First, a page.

The 32 yo man who stabbed six people in Countdown LynnMall on Friday arrived in New Zealand from Sri Lanka in October 2011.
The "ISIS-inspired" extremist, who currently has name suppression, came to the interest of New Zealand police in 2016, after he posted "staunchly anti-Western and violent" material on the internet, according to the New Zealand Herald.
After this incident in 2016, the man, who lived in the west Auckland suburb of Glen Eden, was given a formal warning by police, but continued to post violent material.
Prime Minister Jacinda Ardern says the reason he continued to be surveilled by national security agencies is suppressed, but is working to share that information with the public.
"We have used every surveillance agency we could to keep Kiwis safe," she said during a press conference following the incident on Friday.
The man reportedly told a worshipper at his mosque he planned to join Isis in Syria, then was caught at Auckland International Airport after booking a one-way ticket to Syria in May 2017.
Police reportedly searched the man's home, and found material that glorified violence, including images of him posing with an air rifle, and a hunting knife hidden under his mattress.
He was detained in custody without bail for more than a year and eventually pleaded guilty to charges of distributing restricted material. Because of the length of time S had already spent in custody, he was sentenced by a High Court judge to supervision, the New Zealand Herald reports.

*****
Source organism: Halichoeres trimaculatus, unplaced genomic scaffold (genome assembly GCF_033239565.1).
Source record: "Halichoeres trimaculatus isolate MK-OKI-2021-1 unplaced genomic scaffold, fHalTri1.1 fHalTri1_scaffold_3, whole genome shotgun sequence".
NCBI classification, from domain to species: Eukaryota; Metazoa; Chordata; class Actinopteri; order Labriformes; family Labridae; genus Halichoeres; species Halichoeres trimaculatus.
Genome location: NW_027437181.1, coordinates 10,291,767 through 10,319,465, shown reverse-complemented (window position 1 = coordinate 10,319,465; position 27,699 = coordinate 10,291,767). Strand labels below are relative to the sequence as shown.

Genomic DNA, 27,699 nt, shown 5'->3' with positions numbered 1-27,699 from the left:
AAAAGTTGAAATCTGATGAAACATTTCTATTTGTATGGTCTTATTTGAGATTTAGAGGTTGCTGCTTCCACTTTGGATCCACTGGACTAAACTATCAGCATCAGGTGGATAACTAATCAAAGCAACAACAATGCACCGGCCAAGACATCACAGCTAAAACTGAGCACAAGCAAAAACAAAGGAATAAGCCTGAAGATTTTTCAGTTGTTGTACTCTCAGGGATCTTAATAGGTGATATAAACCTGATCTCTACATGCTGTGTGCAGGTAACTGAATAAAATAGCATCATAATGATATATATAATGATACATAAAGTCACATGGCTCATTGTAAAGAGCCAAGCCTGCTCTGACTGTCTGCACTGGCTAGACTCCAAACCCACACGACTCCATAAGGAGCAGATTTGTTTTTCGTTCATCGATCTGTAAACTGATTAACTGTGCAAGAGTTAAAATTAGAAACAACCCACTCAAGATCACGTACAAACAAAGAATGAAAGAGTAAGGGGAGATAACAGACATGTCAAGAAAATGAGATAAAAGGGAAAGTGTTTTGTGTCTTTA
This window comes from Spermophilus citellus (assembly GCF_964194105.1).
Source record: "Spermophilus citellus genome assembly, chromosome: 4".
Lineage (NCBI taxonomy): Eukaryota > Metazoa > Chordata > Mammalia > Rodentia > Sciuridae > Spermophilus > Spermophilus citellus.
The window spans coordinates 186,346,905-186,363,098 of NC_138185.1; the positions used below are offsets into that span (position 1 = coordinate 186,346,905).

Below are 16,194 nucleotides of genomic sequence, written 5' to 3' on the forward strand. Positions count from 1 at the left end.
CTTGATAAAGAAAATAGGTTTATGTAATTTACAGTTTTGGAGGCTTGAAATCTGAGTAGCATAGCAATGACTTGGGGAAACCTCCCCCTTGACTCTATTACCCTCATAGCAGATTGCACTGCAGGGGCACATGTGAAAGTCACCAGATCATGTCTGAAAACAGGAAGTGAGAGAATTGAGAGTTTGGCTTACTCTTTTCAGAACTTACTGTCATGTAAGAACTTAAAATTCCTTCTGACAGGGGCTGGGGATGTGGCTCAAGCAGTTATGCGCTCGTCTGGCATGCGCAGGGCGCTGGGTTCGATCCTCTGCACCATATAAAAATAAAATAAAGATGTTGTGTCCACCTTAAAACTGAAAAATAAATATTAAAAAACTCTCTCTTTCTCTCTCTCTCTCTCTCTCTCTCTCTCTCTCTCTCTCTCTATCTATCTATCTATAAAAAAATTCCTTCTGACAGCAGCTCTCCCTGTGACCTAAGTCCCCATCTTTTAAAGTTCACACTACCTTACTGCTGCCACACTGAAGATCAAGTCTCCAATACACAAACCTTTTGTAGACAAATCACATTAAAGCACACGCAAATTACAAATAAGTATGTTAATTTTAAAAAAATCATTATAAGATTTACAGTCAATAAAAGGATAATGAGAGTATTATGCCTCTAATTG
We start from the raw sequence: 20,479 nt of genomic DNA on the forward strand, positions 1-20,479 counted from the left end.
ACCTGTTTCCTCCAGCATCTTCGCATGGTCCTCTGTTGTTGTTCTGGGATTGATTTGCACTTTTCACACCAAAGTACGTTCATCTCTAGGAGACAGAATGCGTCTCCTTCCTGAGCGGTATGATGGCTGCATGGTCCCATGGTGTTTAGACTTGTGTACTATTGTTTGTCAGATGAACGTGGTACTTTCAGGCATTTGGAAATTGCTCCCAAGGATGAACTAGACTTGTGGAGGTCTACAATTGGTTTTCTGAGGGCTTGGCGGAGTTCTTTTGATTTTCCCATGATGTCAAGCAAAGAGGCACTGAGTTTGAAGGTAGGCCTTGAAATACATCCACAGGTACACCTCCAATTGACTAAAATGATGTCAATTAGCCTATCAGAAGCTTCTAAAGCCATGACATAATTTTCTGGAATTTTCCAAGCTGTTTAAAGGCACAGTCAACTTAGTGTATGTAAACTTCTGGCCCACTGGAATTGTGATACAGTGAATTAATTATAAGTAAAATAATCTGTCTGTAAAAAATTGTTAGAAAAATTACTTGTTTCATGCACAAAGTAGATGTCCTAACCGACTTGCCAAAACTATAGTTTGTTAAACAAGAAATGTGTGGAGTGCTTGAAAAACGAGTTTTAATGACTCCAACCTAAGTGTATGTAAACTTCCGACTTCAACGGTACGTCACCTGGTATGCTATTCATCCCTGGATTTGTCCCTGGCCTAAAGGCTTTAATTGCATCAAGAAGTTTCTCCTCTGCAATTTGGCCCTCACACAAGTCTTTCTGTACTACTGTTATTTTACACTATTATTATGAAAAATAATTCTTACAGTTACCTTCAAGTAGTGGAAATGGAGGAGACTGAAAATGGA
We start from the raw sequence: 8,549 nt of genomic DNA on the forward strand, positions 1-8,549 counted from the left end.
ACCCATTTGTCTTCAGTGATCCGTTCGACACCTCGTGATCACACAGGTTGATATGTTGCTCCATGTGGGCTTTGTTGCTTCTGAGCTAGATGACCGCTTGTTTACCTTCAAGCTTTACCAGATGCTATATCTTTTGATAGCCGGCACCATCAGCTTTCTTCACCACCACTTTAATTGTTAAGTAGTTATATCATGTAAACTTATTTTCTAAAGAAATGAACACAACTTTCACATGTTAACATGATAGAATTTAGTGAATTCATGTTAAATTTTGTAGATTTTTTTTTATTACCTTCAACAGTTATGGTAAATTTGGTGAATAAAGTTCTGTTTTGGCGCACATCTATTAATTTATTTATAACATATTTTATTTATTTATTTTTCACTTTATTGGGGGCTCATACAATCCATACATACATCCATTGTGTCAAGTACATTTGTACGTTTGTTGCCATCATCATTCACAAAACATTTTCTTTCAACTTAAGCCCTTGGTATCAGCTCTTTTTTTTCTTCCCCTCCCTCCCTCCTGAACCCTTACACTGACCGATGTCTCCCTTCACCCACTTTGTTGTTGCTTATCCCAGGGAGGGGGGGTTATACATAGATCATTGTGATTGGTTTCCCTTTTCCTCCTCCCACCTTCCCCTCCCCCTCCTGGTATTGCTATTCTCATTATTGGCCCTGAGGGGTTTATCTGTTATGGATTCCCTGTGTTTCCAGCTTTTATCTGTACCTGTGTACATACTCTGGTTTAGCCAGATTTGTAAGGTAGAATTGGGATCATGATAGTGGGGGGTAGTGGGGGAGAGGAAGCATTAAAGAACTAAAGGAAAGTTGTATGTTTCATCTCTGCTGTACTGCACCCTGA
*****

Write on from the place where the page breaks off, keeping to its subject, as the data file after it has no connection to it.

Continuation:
Both Ardern and Police Commissioner Andrew Coster insisted during the press conference that officials did everything they could to keep the terrorist in prison.
"We have utilised every legal and surveillance power available to us to try and keep people safe from this individual," Ardern said.
"The fact that he was in the community will be an illustration of the fact that we haven't succeeded in using the law to the extent we would've liked. That is why he was being closely monitored at all times.
"By law we could not keep him in prison. If he'd committed a criminal act that would've allowed him to be in prison, that's where he would have been. Unfortunately, he didn't."
Ardern revealed she had personally known about the extremist for "some time".
The Prime Minister also maintained that although the man followed IS ideology, he was a "lone wolf" terrorist.
"It was carried out by an individual not a faith - not a culture, not an ethnicity - but an individual ideology that is not supported here.
"He alone carries the responsibility for these attacks. Let that be where the judgement falls."